Cheers echoed off the walls of Bearcat Arena on Jan. 12 as teams competed on every court available. The athletes proudly sported their uniforms as coaches watched from the sidelines. The players and their fans displayed competitiveness but were still all smiles.
The team on the courts, though, was not the men or women’s Bearcats. They were the Special Olympic basketball teams. People of every age and ability had a place from full court games to individual team skills and wheelchair activities. Family members and friends were there to support their athletes.
One athlete Dan Schieber sat with the rest of the Bearcats and waited for his turn to play.
Schieber and his family have been a part of Special Olympics Missouri since he was young. When he was six years old his teacher took him to his first event. More than thirty years later the Schiebers can be found participating or volunteering at any Special Olympic event being held in the Northwest area.
“My favorite sports are bowling, swimming, golf, and basketball,” Schieber said. “I love them all.”
Schieber also competes in softball, track and floor hockey.
“He’s a very good bowler,” Schieber’s mother Irmalee said. “He averages a 154 but once bowled a 214.”
According to the Special Olympics Missouri website, Schieber has over 200 awards and medals. In 2010 he was inducted into the Special Olympics Missouri Hall of Fame. He also competed in aquatics at the Special Olympics National Games along with 3,000 athletes from all 50 states. Those who know him described him as encouraging and known for putting forth total effort into doing anything to help his teams, other athletes or the Special Olympics in general.
Despite his accomplishments, Schieber is humble and friendly. He can be counted on for a hug and a huge smile at any time. Outside of Special Olympic events, Schieber works at NoCoMo Industries, Inc., a Missouri Sheltered Workshop where he helps provide employment for individuals with disabilities.
The Special Olympics Missouri has a special place in the hearts of many individuals. The purpose of the program is providing year-round sports training and athletic competition in a variety of Olympic-type sports for children and adults with intellectual disabilities.
“We have all types of divisions,” said associate area director for Special Olympics Missouri Katie Hrenchir. “It’s great because a parent can never say we don’t have anything for their athlete.”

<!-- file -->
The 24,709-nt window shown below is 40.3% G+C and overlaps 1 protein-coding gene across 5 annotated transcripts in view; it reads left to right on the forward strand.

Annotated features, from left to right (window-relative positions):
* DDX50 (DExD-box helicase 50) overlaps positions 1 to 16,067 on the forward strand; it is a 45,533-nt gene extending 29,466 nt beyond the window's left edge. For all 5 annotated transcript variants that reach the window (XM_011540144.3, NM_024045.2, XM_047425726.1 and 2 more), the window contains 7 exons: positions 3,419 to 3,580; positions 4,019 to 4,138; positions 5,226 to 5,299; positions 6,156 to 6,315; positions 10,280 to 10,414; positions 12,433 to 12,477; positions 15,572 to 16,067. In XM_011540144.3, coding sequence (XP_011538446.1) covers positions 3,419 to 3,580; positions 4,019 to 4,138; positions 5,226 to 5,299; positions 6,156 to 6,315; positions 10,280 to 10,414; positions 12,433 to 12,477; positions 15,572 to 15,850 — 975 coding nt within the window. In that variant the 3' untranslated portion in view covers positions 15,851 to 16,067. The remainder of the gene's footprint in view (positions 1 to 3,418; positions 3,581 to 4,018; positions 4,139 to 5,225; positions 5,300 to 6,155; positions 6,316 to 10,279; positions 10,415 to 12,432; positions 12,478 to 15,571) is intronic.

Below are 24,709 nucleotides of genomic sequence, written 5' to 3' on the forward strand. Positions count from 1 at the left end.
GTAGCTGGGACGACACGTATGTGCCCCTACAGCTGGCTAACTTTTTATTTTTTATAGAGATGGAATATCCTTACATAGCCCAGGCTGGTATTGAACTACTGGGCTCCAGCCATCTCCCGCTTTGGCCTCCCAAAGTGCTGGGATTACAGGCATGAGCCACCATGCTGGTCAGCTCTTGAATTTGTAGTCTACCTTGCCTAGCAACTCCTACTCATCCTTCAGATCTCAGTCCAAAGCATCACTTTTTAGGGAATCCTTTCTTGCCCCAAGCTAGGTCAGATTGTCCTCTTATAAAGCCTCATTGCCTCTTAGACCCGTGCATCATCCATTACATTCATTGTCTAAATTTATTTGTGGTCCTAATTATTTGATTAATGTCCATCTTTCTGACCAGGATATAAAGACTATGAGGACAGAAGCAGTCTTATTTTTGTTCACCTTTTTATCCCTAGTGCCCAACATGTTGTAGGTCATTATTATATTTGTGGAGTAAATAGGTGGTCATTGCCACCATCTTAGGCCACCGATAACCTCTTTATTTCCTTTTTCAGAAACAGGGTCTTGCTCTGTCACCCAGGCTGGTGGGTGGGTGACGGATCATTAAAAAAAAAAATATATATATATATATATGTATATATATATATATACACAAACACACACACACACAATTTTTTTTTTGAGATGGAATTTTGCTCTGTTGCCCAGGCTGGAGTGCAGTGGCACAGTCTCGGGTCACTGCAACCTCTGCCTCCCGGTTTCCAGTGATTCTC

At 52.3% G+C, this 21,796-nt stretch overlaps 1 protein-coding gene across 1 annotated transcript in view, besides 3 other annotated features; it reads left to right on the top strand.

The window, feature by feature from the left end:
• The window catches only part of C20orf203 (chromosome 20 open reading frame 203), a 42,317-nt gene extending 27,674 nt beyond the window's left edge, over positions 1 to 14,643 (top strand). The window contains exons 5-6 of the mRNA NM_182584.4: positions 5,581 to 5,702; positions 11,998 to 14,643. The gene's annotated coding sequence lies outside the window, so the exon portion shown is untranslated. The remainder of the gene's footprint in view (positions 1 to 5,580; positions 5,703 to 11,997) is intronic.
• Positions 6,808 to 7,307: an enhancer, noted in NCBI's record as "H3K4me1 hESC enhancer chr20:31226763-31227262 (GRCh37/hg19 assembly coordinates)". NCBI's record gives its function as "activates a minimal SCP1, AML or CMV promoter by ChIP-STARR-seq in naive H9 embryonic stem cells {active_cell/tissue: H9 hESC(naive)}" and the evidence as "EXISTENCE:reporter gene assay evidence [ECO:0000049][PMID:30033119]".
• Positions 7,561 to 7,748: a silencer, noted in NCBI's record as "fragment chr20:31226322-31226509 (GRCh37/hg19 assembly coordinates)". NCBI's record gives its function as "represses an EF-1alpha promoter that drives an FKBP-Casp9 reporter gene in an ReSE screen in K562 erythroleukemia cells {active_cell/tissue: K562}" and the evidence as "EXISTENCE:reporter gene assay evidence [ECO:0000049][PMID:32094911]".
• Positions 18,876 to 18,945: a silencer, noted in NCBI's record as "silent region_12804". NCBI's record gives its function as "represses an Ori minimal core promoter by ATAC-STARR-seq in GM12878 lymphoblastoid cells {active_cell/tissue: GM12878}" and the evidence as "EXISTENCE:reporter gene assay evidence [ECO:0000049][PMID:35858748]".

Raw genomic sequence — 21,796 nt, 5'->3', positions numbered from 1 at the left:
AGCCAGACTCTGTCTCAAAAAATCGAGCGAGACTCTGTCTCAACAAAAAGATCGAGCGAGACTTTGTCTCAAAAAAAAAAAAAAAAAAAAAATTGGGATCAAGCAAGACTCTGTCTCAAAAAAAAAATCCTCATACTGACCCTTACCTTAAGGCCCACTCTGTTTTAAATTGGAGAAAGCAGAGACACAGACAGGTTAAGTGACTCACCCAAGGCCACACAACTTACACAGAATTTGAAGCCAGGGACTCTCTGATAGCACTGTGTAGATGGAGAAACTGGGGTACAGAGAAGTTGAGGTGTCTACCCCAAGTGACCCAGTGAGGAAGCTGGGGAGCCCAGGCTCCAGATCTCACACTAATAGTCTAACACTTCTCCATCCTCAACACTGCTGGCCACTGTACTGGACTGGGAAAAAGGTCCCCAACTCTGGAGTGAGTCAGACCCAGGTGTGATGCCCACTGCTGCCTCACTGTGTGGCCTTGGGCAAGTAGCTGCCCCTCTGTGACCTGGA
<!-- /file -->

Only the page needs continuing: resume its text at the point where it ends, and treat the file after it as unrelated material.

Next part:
Thirty-seven teams showed up from all over northwestern Missouri to not only play in the tournament but to feel the sense of community that comes with the Special Olympics games.
“Northwest is amazing to work with,” Hrenchir said. “The town of Maryville is so welcoming. A lot of the businesses welcomed our athletes and we really couldn’t have a better place to host the tournament. We couldn’t ask for anything better.”
Although Hrenchir has been in her position for nearly five years, her experience goes farther back.
“My brother’s an athlete,” she said. “I’ve been volunteering since I was nine and I got this job at 23. I’ve been doing it for five years and I’m just now getting the hang of it.”
Hrenchir dedicates her entire year to organizing events for 21 sports for the Special Olympics.
Athletes and family members aren’t the only people involved in these events year-round. One hundred and fifty volunteers signed up for the tournament, but Hrenchir expected between two and three hundred. For one volunteer, the experience is one he cherishes.
“Personally, I love it,” junior Dylan Sendgraff said.” I wouldn’t trade it for the world. I’ve give my left arm for these athletes.”
Sendgraff participated as a unified partner in last year’s tournament. A unified partner is someone who does not have disabilities and plays on the team with the athletes. This year, Sendgraff returned as a coach.
Sendgraff strongly encouraged anyone interested, and even those not interested, to give volunteering a try.
“I feel that being involved is great for the community,” he said. “Everyone should do it. Everyone should come out at least one time. Just volunteer and you’ll know you’ll want to keep doing it.”
Since 2010 Northwest has also hosted the district Special Olympics basketball tournament and track and field games. Sendgraff described the athletes’ excitement about returning to Northwest.
“They would not stop talking about it for the last year,” Sendgraff said. “They just kept saying ‘we have the tournament back at Maryville.’ When people come out to see them, their faces are great. They just see, wow, the community really cares about us.”
Sendgraff encourages members of the community to participate but especially wants students and teachers to get involved.
“We need to get the University students volunteering,” he said. “We need coaches. We need unified partners, volunteers. It doesn’t matter if you want to do it once, just once is all it takes.”